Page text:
Prairie Talk: Why Burn Our Prairie?

Some people are surprised that an important part of developing and maintaining a prairie is a schedule of regular, controlled prairie burns. Regular, controlled burns are called prescribed burns. If we do not regularly burn our prairie, it becomes more susceptible to an uncontrolled prairie fire caused by a lightning strike or a cigarette thrown out a window. Uncontrolled prairie fires sometimes become dangerous wildfires.

Prescribed burns also are crucial for maintaining the health of an existing prairie and for prairie restoration. One benefit of prescribed burns is removing thatch that blocks the sun from germinating native plants and killing invasive plants and unwanted trees that can overpower native plants. Burning promotes the diversity of native prairie plants that can survive adverse weather conditions, such as drought. A second benefit of prescribed prairie burns is adding nutrients to the soil, stimulating growth of native plants. Finally, burn management promotes growth of a diversity of prairie plants that provide food and cover for pollinators, birds, and animals.

FUMC prescribed burn

FUMC prescribed burn

The timing of a prescribed burn is important for its success. One timing factor is whether the season’s growth of invasive species is sufficient so that a burn will damage or kill these plants. Invasive plants are part of the “fuel load” of a prescribed burn. Most of fuel load is thatch, which is dead plant material that blocks the sun from germinating seeds, further promoting the growth of taller and faster growing invasive plants. Once thatch is burned off, deep roots of native prairie plants untouched by the fire have access to the sun and nutrients released by the fire.

Other important timing factors in deciding when to burn a prairie are air temperature, soil moisture, relative air humidity, and wind speed. There may be only a short window of opportunity when all of these factors combine to create the best conditions for a prescribed burn. Volunteers helping with a prescribed burn must be ready to move when conditions align for a good burn.

Starting the burn

Starting the burn

Do Prairie Burns Contribute CO2 to Global Warming? Scientists have studied how much carbon is released during a prairie burn and compared this to the amount of carbon absorbed by a prairie. Unlike burning fossil fuels, burning a prairie releases carbon that was recently absorbed from the atmosphere. In contrast, carbon released from burning fossil fuels is carbon absorbed by plants hundreds of millions of years ago. Research demonstrates that prairies pull more carbon from the air during a year than is released during a prairie burn. Prescribed burns are conducted on a 3-5 year schedule, so prairies managed by prescribed burns are releasing carbon once every 3-5 years. The capacity of prairies to sequester carbon, remove carbon from the atmosphere and store it in the soil, make prairie restoration an important strategy for responding to climate change. The deep root system of a mature prairie that stores atmospheric carbon rivals the carbon storage capacity of forests. In 2008, the state legislature mandated a study of the potential for carbon sequestration in Minnesota in forests and prairies on state and federal lands. The study concluded that carbon sequestration from state and federal land alone, is insufficient to offset Minnesota’s CO2 emissions. Prairie restoration on private land, like FUMC, has an important role to play in reducing CO2 in our atmosphere.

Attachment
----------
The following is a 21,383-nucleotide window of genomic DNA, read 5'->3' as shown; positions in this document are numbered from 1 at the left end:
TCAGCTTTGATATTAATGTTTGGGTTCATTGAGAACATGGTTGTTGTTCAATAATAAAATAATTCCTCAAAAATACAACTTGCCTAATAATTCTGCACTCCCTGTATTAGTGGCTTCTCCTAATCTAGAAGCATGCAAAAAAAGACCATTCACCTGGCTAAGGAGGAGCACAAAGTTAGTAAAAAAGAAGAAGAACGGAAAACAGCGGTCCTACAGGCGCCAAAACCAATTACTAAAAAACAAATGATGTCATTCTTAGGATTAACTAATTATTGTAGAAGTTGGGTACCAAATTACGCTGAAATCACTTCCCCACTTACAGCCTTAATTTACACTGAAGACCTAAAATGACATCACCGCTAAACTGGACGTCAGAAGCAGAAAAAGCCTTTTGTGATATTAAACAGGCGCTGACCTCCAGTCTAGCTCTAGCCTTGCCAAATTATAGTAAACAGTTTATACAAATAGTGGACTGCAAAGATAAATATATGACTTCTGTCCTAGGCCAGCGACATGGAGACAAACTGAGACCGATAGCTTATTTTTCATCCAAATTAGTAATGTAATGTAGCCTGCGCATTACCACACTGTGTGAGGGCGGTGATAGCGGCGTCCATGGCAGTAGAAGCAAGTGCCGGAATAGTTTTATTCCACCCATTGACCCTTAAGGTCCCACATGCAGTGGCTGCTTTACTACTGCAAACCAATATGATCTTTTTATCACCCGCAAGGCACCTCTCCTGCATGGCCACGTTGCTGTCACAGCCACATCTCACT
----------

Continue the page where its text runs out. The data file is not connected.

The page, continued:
The burn management plan of the FUMC prairie is designed to maximize the growth and diversity of prairie plants. Above the ground, our managed prairie offers food and cover to pollinators, birds, and animals. Below the ground, the plants’ root system sequesters carbon produced by human activity that contributes to climate change. Prescribed burns play a critical role in maintaining the sustainability of our prairie system.

Monitoring burn

Monitoring burn

Do Prairie Burns Contribute CO2 to Global Warming? Scientists have studied how much carbon is released during a prairie burn and compared this to the amount of carbon absorbed by a prairie. Unlike burning fossil fuels, burning a prairie releases carbon that was recently absorbed from the atmosphere. In contrast, carbon released from burning fossil fuels is carbon absorbed by plants hundreds of millions of years ago. Research demonstrates that prairies pull more carbon from the air during a year than is released during a prairie burn. Prescribed burns are conducted on a 3-5 year schedule, so prairies managed by prescribed burns are releasing carbon once every 3-5 years. The capacity of prairies to sequester carbon, remove carbon from the atmosphere and store it in the soil, make prairie restoration an important strategy for responding to climate change. The deep root system of a mature prairie that stores atmospheric carbon rivals the carbon storage capacity of forests. In 2008, the state legislature mandated a study of the potential for carbon sequestration in Minnesota in forests and prairies on state and federal lands. The study concluded that carbon sequestration from state and federal land alone, is insufficient to offset Minnesota’s CO2 emissions. Prairie restoration on private land, like FUMC, has an important role to play in reducing CO2 in our atmosphere.

The burn management plan of the FUMC prairie is designed to maximize the growth and diversity of prairie plants. Above the ground, our managed prairie offers food and cover to pollinators, birds, and animals. Below the ground, the plants’ root system sequesters carbon produced by human activity that contributes to climate change. Prescribed burns play a critical role in maintaining the sustainability of our prairie system.